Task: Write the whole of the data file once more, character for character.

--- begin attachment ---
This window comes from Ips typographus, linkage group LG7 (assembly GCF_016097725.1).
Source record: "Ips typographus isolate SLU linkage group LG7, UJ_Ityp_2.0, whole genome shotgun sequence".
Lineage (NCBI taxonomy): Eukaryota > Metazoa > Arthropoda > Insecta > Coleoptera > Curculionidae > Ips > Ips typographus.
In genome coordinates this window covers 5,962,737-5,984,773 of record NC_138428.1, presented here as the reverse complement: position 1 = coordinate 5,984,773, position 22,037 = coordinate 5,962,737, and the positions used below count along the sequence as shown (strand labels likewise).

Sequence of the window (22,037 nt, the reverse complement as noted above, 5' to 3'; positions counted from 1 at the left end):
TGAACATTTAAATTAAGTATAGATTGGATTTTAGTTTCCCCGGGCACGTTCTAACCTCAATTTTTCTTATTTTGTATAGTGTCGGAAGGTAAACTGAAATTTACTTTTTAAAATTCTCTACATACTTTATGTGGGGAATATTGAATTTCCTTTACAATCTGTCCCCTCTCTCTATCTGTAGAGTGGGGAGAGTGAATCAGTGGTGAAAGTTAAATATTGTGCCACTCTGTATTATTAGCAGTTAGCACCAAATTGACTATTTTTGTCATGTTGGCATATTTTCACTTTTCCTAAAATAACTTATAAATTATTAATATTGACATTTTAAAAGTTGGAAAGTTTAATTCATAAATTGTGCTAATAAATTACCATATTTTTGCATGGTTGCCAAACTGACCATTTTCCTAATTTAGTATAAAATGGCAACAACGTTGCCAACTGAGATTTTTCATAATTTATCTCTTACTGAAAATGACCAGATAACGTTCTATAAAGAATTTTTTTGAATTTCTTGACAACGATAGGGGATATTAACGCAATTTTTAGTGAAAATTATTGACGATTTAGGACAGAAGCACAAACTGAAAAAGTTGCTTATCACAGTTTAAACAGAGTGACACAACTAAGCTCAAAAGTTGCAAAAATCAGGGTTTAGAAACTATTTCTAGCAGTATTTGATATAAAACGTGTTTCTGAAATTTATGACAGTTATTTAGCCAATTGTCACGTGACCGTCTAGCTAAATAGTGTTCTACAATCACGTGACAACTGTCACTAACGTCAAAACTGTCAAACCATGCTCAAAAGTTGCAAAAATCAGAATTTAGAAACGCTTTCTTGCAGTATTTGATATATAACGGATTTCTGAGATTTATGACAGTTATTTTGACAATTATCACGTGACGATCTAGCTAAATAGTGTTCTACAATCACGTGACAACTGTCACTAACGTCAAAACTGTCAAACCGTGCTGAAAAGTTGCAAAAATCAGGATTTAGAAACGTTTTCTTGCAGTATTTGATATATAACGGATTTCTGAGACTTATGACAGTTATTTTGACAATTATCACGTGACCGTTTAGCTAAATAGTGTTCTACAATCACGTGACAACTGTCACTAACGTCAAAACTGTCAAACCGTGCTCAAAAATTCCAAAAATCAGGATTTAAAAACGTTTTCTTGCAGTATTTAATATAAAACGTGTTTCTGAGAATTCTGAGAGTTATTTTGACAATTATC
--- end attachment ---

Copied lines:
This window comes from Ips typographus, linkage group LG7 (assembly GCF_016097725.1).
Source record: "Ips typographus isolate SLU linkage group LG7, UJ_Ityp_2.0, whole genome shotgun sequence".
Lineage (NCBI taxonomy): Eukaryota > Metazoa > Arthropoda > Insecta > Coleoptera > Curculionidae > Ips > Ips typographus.
In genome coordinates this window covers 5,962,737-5,984,773 of record NC_138428.1, presented here as the reverse complement: position 1 = coordinate 5,984,773, position 22,037 = coordinate 5,962,737, and the positions used below count along the sequence as shown (strand labels likewise).

Sequence of the window (22,037 nt, the reverse complement as noted above, 5' to 3'; positions counted from 1 at the left end):
TGAACATTTAAATTAAGTATAGATTGGATTTTAGTTTCCCCGGGCACGTTCTAACCTCAATTTTTCTTATTTTGTATAGTGTCGGAAGGTAAACTGAAATTTACTTTTTAAAATTCTCTACATACTTTATGTGGGGAATATTGAATTTCCTTTACAATCTGTCCCCTCTCTCTATCTGTAGAGTGGGGAGAGTGAATCAGTGGTGAAAGTTAAATATTGTGCCACTCTGTATTATTAGCAGTTAGCACCAAATTGACTATTTTTGTCATGTTGGCATATTTTCACTTTTCCTAAAATAACTTATAAATTATTAATATTGACATTTTAAAAGTTGGAAAGTTTAATTCATAAATTGTGCTAATAAATTACCATATTTTTGCATGGTTGCCAAACTGACCATTTTCCTAATTTAGTATAAAATGGCAACAACGTTGCCAACTGAGATTTTTCATAATTTATCTCTTACTGAAAATGACCAGATAACGTTCTATAAAGAATTTTTTTGAATTTCTTGACAACGATAGGGGATATTAACGCAATTTTTAGTGAAAATTATTGACGATTTAGGACAGAAGCACAAACTGAAAAAGTTGCTTATCACAGTTTAAACAGAGTGACACAACTAAGCTCAAAAGTTGCAAAAATCAGGGTTTAGAAACTATTTCTAGCAGTATTTGATATAAAACGTGTTTCTGAAATTTATGACAGTTATTTAGCCAATTGTCACGTGACCGTCTAGCTAAATAGTGTTCTACAATCACGTGACAACTGTCACTAACGTCAAAACTGTCAAACCATGCTCAAAAGTTGCAAAAATCAGAATTTAGAAACGCTTTCTTGCAGTATTTGATATATAACGGATTTCTGAGATTTATGACAGTTATTTTGACAATTATCACGTGACGATCTAGCTAAATAGTGTTCTACAATCACGTGACAACTGTCACTAACGTCAAAACTGTCAAACCGTGCTGAAAAGTTGCAAAAATCAGGATTTAGAAACGTTTTCTTGCAGTATTTGATATATAACGGATTTCTGAGACTTATGACAGTTATTTTGACAATTATCACGTGACCGTTTAGCTAAATAGTGTTCTACAATCACGTGACAACTGTCACTAACGTCAAAACTGTCAAACCGTGCTCAAAAATTCCAAAAATCAGGATTTAAAAACGTTTTCTTGCAGTATTTAATATAAAACGTGTTTCTGAGAATTCTGAGAGTTATTTTGACAATTATC